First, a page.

I will be using an experimental Lucene-based search platform that I have developed, called Ungava (more in this later), which includes my implementation of drill clouds. Note that much of this posting is derived from a posting of mine on drill clouds on the CISTI Lab wiki.
Drill clouds are what I call an extension to tag clouds to make them a useful tool for search refinement. That is, to use a tag cloud to refine an existing query by adding new elements to the query through interactions with the cloud. As this results in a kind of drill-down search behaviour, these new clouds have been named drill clouds. Some differences between traditional tag clouds and drill clouds:
- Tags in drill clouds can be any useful metadata and are not necessarily user applied or exclusively keyword-like (but can include controlled and uncontrolled vocabularies, to use library-speak). In the case of Ungava, the tags used in drill clouds are from the bibliographic metadata and are (for the NRC Research Press example): keyword, author, year, journal. For the Colorado State University Libraries catalog example: title, author, subject
- Drill clouds are applied to search results and -- as search results can be very large and include many result items and many tags -- the cloud that is presented is created from a subset of the result set (usually the top N). This is done for both for user interface and performance reasons. This is different from traditional tag clouds which are usually applied to all items. In Ungava, the number of tags and number of search results articles from which those tags were derived is displayed and can be manipulated by the user.
- When a tag is used in the query refinement, this tag is excluded from the subsequent cloud, as it exists in every result item of the new search. This is perhaps the most distinguishing attribute of a drill-cloud: the exclusion of accumulating search-refinement tags from the subsequent query(ies).
- Using the default Ungava search form, the user searches for fulltext: cell
- The user now clicks on the keyword cloud link, getting:
- The user now clicks on the chromatin keyword cloud entry, which adds keyword:chromatin to the original search query, resulting in a new set of results:Note that this refined search results in 52 hits, down from the original 3461 hits.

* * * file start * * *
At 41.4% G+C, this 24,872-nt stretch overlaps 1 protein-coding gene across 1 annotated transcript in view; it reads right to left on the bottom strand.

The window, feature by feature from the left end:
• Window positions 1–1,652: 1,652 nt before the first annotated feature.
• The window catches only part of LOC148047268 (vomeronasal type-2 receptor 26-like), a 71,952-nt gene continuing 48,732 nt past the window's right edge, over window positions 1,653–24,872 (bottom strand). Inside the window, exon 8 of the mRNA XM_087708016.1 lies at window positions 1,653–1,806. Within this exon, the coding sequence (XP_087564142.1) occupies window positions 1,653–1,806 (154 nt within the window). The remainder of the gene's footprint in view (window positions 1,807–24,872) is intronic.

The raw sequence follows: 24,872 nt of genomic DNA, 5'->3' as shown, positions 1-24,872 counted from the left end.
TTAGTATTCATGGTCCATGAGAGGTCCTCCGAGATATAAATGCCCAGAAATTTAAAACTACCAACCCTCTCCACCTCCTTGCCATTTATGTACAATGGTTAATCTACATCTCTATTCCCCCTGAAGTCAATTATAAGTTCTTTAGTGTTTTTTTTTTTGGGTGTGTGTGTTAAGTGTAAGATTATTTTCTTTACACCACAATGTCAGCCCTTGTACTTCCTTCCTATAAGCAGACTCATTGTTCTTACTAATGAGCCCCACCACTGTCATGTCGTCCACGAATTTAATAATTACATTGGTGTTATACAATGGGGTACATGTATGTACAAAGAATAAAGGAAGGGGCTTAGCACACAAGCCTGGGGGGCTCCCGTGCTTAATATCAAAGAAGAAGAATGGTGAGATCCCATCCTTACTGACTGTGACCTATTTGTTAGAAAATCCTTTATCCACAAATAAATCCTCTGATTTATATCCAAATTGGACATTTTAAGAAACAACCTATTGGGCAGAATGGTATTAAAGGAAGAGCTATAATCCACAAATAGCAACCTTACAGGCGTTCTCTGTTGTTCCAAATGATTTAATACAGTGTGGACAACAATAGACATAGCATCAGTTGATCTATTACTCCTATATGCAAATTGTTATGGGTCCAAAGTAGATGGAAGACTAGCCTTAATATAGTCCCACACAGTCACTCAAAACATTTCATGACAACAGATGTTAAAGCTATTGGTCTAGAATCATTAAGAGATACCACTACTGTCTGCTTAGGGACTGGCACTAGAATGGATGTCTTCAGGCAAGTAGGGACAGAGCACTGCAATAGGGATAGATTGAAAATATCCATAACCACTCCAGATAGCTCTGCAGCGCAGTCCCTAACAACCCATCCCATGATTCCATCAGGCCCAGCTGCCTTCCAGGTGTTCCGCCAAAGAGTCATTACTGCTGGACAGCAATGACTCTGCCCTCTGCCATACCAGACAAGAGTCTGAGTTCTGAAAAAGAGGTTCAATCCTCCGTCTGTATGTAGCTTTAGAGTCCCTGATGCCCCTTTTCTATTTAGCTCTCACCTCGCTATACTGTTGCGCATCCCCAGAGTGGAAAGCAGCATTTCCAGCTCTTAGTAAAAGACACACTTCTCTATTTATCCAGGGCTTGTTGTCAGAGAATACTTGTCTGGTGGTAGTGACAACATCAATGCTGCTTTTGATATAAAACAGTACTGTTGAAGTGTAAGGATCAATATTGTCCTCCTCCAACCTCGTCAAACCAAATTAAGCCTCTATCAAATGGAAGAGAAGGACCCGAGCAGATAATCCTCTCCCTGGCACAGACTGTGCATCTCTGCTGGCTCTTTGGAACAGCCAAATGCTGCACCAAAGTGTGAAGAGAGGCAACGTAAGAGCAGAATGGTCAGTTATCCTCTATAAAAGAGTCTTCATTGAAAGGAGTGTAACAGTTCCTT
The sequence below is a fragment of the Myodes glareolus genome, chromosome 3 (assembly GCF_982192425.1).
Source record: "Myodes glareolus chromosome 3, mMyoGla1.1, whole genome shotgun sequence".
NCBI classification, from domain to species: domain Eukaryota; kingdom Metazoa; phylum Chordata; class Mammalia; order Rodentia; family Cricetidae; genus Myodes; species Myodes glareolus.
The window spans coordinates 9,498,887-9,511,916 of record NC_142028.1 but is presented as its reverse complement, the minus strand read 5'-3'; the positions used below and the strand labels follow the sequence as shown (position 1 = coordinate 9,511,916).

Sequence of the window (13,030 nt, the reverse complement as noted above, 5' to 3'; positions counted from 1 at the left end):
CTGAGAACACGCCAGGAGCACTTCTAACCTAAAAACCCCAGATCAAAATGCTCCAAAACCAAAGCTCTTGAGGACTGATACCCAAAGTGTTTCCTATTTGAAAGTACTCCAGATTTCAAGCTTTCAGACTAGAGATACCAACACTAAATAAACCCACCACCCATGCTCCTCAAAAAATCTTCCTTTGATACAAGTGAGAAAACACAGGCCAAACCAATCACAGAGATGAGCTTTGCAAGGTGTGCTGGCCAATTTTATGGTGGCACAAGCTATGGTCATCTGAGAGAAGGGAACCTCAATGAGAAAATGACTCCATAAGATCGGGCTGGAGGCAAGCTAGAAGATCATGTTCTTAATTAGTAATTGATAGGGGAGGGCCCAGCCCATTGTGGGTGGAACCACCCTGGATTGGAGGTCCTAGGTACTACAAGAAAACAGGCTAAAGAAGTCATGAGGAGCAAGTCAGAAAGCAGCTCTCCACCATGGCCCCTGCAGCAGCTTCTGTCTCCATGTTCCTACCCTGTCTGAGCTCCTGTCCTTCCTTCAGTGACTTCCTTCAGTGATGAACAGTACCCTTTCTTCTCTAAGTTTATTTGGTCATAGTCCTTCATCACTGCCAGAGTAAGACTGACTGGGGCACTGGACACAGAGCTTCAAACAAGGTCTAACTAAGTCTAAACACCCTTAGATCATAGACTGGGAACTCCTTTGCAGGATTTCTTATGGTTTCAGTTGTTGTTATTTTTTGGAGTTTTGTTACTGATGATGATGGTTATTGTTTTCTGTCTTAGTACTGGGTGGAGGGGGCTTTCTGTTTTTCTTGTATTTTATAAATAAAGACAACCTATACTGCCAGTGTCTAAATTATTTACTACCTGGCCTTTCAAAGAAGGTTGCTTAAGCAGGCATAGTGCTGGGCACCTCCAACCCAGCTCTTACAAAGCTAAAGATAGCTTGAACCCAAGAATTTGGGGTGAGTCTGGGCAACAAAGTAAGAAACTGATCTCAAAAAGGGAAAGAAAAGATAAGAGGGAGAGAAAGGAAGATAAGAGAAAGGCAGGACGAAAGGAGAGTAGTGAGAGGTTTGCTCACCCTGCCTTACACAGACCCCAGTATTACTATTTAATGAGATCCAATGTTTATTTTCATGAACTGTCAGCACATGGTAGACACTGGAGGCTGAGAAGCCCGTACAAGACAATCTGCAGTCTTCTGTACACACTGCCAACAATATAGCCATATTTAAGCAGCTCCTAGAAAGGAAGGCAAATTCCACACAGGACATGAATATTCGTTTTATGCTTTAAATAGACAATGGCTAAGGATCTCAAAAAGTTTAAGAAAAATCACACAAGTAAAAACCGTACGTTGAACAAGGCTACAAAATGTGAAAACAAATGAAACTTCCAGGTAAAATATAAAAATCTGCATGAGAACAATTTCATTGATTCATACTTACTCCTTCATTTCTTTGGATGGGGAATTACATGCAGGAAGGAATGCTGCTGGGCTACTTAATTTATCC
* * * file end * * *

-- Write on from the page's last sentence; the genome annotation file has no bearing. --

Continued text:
- Now when the user clicks on the Keyword cloud link, they get the keyword drill cloud for the new results, but with the keyword (tag) chromatin excluded from the cloud, removing its dominating influence on the cloud (as all articles would have chromatin as a keyword). Here is the resulting keyword drill cloud:If the chromatin were not excluded, its dominance would reduce the other clouds entries to small entries, reducing the discriminating power of the cloud, and its overall usefulness. Here is what the cloud would look like in our example:The user can continue to iteratively refine their search using the drill cloud from each search. Note that users are not constrained to using the same type of metadata tag cload for refinement, i.e. they can follow a keword drill cloud refined search with one from one of the other available drill clouds.
- Continuing our example that produced this results list:
- Selecting the Author cloud produces the following drill cloud:
- Clicking on the author tag Ausió, Juan produces the following results:
I am hoping on putting together a paper on drill clouds & submitting it to JCDL 2008.
- Tuesday, Oct 9: Ungava appears to be back up again.
- Monday, Oct 8 2007, 1300 EST: It seems that Ungava is down. Today is Canadian Thanksgiving, so I don't think I'll be able to have this brought back up before tomorrow